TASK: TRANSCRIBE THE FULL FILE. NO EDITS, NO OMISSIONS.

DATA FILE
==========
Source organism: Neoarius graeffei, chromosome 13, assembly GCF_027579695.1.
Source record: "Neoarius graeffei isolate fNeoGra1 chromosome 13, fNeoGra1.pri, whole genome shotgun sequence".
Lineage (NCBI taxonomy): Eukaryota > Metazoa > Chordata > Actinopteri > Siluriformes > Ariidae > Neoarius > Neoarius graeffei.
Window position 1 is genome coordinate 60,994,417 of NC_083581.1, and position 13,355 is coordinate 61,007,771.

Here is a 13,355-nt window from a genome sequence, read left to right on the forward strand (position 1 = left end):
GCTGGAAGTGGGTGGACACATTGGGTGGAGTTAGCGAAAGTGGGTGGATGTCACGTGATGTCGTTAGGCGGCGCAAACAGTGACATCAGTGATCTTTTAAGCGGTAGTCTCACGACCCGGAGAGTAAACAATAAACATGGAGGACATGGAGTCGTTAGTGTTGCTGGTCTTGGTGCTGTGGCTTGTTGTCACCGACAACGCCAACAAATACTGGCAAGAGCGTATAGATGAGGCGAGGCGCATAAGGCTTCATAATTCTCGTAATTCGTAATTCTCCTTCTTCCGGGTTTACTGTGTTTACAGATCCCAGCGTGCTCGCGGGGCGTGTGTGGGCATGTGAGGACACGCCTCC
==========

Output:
Source organism: Neoarius graeffei, chromosome 13, assembly GCF_027579695.1.
Source record: "Neoarius graeffei isolate fNeoGra1 chromosome 13, fNeoGra1.pri, whole genome shotgun sequence".
Lineage (NCBI taxonomy): Eukaryota > Metazoa > Chordata > Actinopteri > Siluriformes > Ariidae > Neoarius > Neoarius graeffei.
Window position 1 is genome coordinate 60,994,417 of NC_083581.1, and position 13,355 is coordinate 61,007,771.

Here is a 13,355-nt window from a genome sequence, read left to right on the forward strand (position 1 = left end):
GCTGGAAGTGGGTGGACACATTGGGTGGAGTTAGCGAAAGTGGGTGGATGTCACGTGATGTCGTTAGGCGGCGCAAACAGTGACATCAGTGATCTTTTAAGCGGTAGTCTCACGACCCGGAGAGTAAACAATAAACATGGAGGACATGGAGTCGTTAGTGTTGCTGGTCTTGGTGCTGTGGCTTGTTGTCACCGACAACGCCAACAAATACTGGCAAGAGCGTATAGATGAGGCGAGGCGCATAAGGCTTCATAATTCTCGTAATTCGTAATTCTCCTTCTTCCGGGTTTACTGTGTTTACAGATCCCAGCGTGCTCGCGGGGCGTGTGTGGGCATGTGAGGACACGCCTCC